Meanwhile, Li Xian's relationship with Empress Wu began to deteriorate, as Li Xian had heard the rumors that he was actually the son of Lady of Han, and had become fearful. Empress Wu, detecting this, had her literary staff write two works entitled, Good Examples for Shaoyang (少陽正範, "Shaoyang" being an oblique term for a crown prince) and Biographies of Filial Sons (孝子傳) and gave them to Li Xian, and further wrote a number of letters rebuking Li Xian, making him more fearful. Further, when the sorcerer Ming Chongyan (明崇儼), who was well-trusted by Emperor Gaozong and Empress Wu, was assassinated in 679, Empress Wu suspected Li Xian—as Ming had been known to repeatedly make comments to Empress Wu that included, "The Crown Prince cannot bear the responsibilities of state. The Prince of Ying [(i.e., Li Xian's younger brother Li Zhe, later Emperor Zhongzong] has an appearance most similar to Emperor Taizong ([Emperor Gaozong's father])," and "The Prince of Xiang [(i.e., Li Xian's younger brother Li Dan, later Emperor Ruizong)] has the most honorable appearance."

Meanwhile, Li Xian was also known for his liking of music and women. (Some historians, pointing to oblique references that he was "particularly close" to a number of male servants, also believe that he liked sexual relations with both women and men.) When Empress Wu heard this, she had people report this to Emperor Gaozong, who ordered an investigation led by the officials Xue Yuanchao, Pei Yan, and Gao Zhizhou. When they searched the crown prince's stables, they found several hundred suits of black armor, and they believed this to be evidence of a coup, and after interrogation, one of Li Xian's favorite servants, Zhao Daosheng (趙道生), admitted to assassinating Ming on Li Xian's orders. Emperor Gaozong, who had favored Li Xian, considered pardoning him, but Empress Wu refused. On September 20, 680,[2] Emperor Gaozong deposed Li Xian and reduced him to commoner rank, delivering him from the eastern capital Luoyang (where Emperor Gaozong and Empress Wu had long taken up residence) to the capital Chang'an to be imprisoned there. His close associates were executed, and the seized armor was burned publicly to demonstrate Li Xian's treason. Li Zhe was created crown prince to replace him.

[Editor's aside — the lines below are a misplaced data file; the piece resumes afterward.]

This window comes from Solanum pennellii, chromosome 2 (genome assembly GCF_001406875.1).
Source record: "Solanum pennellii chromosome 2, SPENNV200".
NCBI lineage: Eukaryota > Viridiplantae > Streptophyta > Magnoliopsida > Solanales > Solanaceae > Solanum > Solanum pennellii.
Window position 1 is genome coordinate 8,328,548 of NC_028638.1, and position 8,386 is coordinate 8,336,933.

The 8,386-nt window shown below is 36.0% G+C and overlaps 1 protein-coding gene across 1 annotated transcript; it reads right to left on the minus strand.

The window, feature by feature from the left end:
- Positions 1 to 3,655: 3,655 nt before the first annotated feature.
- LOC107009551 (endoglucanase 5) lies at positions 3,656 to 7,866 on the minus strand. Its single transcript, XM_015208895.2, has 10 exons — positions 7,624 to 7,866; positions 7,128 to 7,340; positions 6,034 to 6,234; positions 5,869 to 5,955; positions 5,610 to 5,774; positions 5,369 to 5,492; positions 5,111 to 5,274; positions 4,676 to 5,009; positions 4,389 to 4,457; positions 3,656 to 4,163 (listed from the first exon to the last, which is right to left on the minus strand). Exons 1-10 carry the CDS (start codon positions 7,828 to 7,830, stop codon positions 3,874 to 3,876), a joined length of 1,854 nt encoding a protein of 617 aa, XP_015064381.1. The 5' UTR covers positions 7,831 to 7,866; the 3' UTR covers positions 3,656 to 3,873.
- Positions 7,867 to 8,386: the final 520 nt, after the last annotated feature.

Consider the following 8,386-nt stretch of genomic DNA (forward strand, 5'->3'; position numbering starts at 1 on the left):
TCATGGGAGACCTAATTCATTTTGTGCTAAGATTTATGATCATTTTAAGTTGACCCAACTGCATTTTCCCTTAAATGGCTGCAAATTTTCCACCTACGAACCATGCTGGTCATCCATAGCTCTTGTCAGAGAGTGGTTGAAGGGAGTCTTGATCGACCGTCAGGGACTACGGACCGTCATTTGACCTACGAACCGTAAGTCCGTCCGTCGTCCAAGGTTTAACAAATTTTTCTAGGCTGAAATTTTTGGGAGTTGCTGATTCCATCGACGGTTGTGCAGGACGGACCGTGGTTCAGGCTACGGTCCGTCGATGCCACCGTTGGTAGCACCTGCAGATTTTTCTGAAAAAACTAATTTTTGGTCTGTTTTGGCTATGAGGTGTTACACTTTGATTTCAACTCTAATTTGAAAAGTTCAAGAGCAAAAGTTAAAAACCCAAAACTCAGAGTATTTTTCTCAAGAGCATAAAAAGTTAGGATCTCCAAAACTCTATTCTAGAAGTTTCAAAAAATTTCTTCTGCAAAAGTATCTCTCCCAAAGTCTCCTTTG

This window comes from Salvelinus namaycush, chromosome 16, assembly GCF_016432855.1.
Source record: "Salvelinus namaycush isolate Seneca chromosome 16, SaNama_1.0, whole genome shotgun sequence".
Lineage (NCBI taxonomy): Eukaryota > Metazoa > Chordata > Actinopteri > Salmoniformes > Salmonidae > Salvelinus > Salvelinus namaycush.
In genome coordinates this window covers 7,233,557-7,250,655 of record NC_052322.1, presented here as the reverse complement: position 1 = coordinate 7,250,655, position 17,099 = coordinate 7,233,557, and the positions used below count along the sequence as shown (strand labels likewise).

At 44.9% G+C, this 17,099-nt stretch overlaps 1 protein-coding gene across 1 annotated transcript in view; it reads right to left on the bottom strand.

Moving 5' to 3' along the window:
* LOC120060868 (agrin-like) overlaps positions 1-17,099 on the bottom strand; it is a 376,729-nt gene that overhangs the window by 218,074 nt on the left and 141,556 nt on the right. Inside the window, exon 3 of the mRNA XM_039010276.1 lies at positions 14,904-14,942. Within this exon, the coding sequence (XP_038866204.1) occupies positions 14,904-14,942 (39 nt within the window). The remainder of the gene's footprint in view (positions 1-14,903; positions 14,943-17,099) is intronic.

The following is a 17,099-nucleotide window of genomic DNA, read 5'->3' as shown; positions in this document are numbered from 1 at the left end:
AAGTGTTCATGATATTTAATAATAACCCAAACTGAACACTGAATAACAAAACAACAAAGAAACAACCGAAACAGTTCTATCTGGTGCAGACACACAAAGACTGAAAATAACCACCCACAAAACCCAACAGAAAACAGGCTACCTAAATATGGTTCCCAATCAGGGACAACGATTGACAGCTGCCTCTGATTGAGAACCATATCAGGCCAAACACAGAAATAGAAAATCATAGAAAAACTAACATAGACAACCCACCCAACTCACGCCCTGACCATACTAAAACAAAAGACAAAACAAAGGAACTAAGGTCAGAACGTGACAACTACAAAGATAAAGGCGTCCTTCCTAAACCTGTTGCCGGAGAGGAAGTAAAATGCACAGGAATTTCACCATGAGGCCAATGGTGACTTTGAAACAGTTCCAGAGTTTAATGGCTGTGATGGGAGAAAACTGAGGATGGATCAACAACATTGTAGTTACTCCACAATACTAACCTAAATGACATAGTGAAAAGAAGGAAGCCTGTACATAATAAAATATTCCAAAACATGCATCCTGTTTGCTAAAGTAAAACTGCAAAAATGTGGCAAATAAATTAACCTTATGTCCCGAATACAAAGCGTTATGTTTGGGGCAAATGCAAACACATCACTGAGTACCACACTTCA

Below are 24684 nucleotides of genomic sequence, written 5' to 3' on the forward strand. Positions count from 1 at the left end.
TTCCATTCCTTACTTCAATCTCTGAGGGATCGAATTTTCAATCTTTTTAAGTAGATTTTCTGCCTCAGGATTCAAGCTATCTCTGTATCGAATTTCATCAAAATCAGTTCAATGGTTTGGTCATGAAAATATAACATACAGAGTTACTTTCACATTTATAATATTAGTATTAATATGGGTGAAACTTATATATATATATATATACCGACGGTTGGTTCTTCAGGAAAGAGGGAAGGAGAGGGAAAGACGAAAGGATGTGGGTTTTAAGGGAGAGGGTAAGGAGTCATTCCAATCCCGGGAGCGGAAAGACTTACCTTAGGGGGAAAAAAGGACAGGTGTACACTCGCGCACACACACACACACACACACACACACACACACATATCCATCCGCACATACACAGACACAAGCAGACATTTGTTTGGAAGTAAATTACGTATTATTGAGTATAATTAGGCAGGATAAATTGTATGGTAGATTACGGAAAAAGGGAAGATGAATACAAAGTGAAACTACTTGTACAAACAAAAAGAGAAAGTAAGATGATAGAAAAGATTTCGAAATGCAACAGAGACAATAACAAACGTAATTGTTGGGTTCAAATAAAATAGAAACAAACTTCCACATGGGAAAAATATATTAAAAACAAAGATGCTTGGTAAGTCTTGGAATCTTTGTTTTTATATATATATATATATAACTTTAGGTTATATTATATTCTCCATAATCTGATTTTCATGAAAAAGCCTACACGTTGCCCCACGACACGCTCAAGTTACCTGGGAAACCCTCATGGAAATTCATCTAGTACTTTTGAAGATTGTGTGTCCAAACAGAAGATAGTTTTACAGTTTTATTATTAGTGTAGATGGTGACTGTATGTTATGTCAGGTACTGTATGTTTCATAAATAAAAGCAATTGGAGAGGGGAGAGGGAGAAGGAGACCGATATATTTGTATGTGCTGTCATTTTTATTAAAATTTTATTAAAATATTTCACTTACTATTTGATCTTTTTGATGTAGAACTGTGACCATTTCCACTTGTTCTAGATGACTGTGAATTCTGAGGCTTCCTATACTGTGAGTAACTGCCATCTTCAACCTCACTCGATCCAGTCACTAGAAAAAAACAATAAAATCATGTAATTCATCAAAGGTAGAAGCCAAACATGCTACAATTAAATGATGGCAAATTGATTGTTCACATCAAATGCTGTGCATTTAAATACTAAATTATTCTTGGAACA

After removal

in 683, Li Xian was moved from Chang'an to Ba Prefecture (巴州, roughly modern Bazhong, Sichuan). In 684, after Emperor Gaozong's death, Li Zhe initially took the throne (as Emperor Zhongzong), but soon was deposed himself due to signs of disobedience to Empress Wu (now empress dowager), and Li Dan became emperor instead (as Emperor Ruizong), although Empress Dowager Wu retained all powers as regent. In spring 684, she sent the general Qiu Shenji to Ba Prefecture with the order of, "Examine the house of Li Xian the former crown prince to prevent external attacks." However, she hinted to him that he should have Li Xian killed. When he got to Ba Prefecture, he placed Li Xian into a small room and forced him to commit suicide. When news of Li Xian's death arrived at Luoyang, Empress Wu publicly blamed Qiu and demoted him to the post of prefect of Die Prefecture (疊州, roughly modern Gannan Tibetan Autonomous Prefecture, Gansu), while publicly mourning Li Xian and posthumously creating him the title of Prince of Yong. (Qiu was soon recalled to Luoyang to again be general.) After Empress Wu's death in 705 and the restoration of Emperor Zhongzong to the throne, Emperor Zhongzong had Li Xian's casket returned to Chang'an, to be buried near the tomb of Emperor Gaozong. After Emperor Ruizong became emperor again in 710, he had Li Xian's crown prince title restored.


16. Li Bing, Duke Ren of Tang
8. Emperor Gaozu
17. Duchess Dugu
4. Emperor Taizong
18. Dou Yi, Duke of Shenwu
9. Empress Taimushunsheng
19. Princess Xiangyang of Northern Zhou
2. Emperor Gaozong
20. Zhangsun Si
10. Zhangsun Sheng
5. Empress Wendeshunsheng
22.Gao Jingde or Gao Mai
11. Lady Gao
1. Li Xian, Crown Prince Zhanghuai
24. Wu Jian
12. Wu Hua
25. Lady Song
6. Wu Shiyue, Duke Ding of Ying
13. Lady Zhao
3. Empress Wu Zetian
28.Yang Shao
14. Yang Da
7. Lady Yang



Princess Fang of Yong→Crown Princess→commoner→Princess of Yong (again)→Princess Dowager of Bin→Crown Princess Jing(posthumous)


Consort Zhang


  1. Li Guangshun(李光顺), Prince of Le'an, later emigrated to Yifeng and killed. Posthumously honored Prince of Ju
  2. Li Shouli(李守礼), born Li Guangren(李光仁), born by Consort Zhang. He would be created Prince of Bin and treated as son of an emperor when his cousin Emperor Xuanzong was reigning
  3. Li Shouyi(李守义), Prince of Qianwei, later emigrated to Guiyang and died there. Posthumously honored Prince of Bi
  4. Lady Changxin(长信郡主), she woule be demoted to xianzhu (literally mistress of prefecture), and her later fate was unknown

None of the sons was born by Princess Fang. Whether Princess Fang mothered Lady Changxin was also unknown.


  1. 兩千年中西曆轉換
  2. 兩千年中西曆轉換